WASHINGTON – President Obama is on the verge of creating up to $300 billion in credit for small businesses as bankers raise doubt about whether there’s demand for new loans and how much will be repaid.

The Senate may vote this week on a bill to funnel $30 billion of capital to community banks, whose business customers typically are small firms.

Banks could leverage the sum to make $300 billion in loans that create jobs, according to a Senate summary. That could more than double the commercial and industrial loans at eligible banks as of the first quarter, according to data compiled by KBW Inc.

Bankers say the problem isn’t scarce credit, it’s lack of demand from creditworthy firms in a weak economy. The result may be more loans given to distressed firms and higher losses.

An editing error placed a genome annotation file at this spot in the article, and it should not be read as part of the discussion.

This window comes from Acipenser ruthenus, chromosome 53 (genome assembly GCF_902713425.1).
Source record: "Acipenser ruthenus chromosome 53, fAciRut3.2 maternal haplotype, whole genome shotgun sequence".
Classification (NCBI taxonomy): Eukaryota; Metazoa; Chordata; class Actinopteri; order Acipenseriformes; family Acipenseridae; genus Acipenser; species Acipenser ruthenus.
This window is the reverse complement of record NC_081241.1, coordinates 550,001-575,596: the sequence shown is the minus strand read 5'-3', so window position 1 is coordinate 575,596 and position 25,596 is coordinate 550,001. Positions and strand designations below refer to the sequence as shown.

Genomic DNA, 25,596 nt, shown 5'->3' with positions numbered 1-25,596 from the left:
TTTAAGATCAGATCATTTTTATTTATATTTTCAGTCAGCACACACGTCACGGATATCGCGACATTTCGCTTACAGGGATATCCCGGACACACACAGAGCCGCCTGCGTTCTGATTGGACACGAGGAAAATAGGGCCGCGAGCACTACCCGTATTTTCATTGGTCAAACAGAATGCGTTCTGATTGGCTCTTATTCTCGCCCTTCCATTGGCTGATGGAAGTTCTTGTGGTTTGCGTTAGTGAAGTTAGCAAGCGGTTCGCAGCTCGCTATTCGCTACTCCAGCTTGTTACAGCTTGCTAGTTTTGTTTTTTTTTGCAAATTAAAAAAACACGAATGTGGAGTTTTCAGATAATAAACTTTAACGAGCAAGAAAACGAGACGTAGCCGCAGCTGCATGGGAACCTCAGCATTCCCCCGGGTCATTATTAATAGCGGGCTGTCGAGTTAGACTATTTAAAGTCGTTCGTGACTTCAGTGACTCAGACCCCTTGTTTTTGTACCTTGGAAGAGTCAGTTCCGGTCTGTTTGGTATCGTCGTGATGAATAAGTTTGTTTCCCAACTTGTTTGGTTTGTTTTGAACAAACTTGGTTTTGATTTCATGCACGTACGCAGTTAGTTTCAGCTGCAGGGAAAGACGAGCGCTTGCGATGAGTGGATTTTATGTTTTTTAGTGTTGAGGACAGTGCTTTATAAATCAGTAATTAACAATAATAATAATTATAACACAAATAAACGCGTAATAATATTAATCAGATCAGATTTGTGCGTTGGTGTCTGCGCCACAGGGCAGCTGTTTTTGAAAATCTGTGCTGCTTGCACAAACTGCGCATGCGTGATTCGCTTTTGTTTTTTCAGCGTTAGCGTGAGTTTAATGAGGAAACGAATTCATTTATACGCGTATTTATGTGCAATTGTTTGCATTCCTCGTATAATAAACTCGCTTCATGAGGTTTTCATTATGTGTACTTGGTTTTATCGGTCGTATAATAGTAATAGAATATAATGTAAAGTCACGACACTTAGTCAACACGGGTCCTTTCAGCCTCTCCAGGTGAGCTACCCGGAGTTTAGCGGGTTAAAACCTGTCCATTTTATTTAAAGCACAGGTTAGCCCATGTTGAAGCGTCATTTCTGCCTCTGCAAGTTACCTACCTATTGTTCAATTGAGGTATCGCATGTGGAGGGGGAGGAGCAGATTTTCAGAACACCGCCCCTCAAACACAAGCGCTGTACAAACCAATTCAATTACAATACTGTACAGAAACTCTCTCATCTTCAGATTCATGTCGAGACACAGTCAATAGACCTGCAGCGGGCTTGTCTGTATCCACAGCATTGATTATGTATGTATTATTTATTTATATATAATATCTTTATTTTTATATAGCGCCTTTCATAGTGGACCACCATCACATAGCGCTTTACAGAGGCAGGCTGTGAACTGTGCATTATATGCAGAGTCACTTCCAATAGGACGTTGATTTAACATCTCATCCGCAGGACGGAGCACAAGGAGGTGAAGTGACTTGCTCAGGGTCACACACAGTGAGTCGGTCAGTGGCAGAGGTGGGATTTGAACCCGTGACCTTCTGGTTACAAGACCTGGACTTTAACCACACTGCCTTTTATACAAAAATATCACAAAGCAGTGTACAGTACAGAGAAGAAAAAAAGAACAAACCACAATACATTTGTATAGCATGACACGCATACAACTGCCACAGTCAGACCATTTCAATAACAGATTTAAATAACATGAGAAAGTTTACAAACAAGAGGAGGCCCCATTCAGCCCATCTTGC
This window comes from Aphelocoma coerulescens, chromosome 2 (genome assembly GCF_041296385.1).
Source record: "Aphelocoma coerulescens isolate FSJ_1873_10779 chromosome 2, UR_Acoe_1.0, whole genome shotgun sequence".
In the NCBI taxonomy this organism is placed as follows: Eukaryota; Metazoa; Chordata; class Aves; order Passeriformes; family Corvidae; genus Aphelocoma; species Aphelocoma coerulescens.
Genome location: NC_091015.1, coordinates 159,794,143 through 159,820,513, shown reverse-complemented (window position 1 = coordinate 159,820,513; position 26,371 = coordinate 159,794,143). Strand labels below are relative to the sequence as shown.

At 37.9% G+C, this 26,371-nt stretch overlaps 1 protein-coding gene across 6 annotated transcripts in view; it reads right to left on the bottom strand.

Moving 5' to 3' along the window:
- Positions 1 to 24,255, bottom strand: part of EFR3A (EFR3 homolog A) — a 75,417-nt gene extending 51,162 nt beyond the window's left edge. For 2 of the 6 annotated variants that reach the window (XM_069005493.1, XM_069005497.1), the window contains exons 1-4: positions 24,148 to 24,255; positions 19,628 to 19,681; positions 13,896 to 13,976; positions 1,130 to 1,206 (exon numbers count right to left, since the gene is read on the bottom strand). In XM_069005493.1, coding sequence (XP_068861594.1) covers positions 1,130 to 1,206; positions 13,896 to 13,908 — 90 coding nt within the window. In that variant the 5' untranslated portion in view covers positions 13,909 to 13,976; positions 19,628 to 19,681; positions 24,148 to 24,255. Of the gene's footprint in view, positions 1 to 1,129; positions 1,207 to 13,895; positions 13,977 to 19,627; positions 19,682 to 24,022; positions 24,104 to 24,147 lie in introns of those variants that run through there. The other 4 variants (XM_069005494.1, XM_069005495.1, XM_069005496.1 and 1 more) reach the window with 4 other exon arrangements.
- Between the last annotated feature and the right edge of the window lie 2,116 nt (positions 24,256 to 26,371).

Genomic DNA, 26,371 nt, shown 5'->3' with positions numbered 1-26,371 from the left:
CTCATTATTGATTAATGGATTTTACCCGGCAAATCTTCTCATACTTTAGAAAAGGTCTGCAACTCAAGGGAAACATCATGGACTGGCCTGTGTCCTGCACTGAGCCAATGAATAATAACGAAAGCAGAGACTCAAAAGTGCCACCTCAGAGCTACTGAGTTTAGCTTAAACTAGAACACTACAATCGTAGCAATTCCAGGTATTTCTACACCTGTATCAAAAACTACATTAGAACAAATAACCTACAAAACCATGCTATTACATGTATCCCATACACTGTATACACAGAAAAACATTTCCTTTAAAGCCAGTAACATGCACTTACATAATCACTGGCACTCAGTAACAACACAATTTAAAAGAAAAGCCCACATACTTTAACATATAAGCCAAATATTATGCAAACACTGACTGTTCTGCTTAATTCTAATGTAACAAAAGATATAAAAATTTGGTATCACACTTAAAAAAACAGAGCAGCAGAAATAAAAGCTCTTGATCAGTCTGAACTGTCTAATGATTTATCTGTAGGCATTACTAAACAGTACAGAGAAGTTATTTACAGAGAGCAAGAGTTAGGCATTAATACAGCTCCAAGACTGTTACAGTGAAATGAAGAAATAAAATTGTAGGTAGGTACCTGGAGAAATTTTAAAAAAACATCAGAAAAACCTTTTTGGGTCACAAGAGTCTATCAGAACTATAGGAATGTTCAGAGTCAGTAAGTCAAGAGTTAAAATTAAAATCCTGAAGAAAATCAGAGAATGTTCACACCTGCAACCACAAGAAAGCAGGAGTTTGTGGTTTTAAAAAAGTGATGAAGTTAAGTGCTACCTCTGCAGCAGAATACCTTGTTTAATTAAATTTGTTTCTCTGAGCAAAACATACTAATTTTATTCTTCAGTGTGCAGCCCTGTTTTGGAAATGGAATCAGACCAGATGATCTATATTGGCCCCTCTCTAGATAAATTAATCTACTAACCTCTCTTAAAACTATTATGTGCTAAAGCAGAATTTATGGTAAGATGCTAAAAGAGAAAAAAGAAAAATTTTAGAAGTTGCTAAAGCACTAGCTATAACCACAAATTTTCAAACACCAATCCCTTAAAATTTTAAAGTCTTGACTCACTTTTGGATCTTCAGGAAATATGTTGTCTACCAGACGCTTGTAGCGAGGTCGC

While bank regulators don’t compile default rates, the biggest lenders have charge-offs of 4 percent to 14 percent tied to small businesses. Eliot Stark, managing director at Chicago-based Capital Insight Partners Inc., said their credit record resembles “junk.”

“The highest demand for loans is from the companies least qualified, the companies that have really struggled because of the economic downturn,” Stark said.

Obama’s program passed the House last month and is awaiting Senate approval after disputes over the cost, tax breaks added to the bill and concern that it’s another bank bailout like the Troubled Asset Relief Program.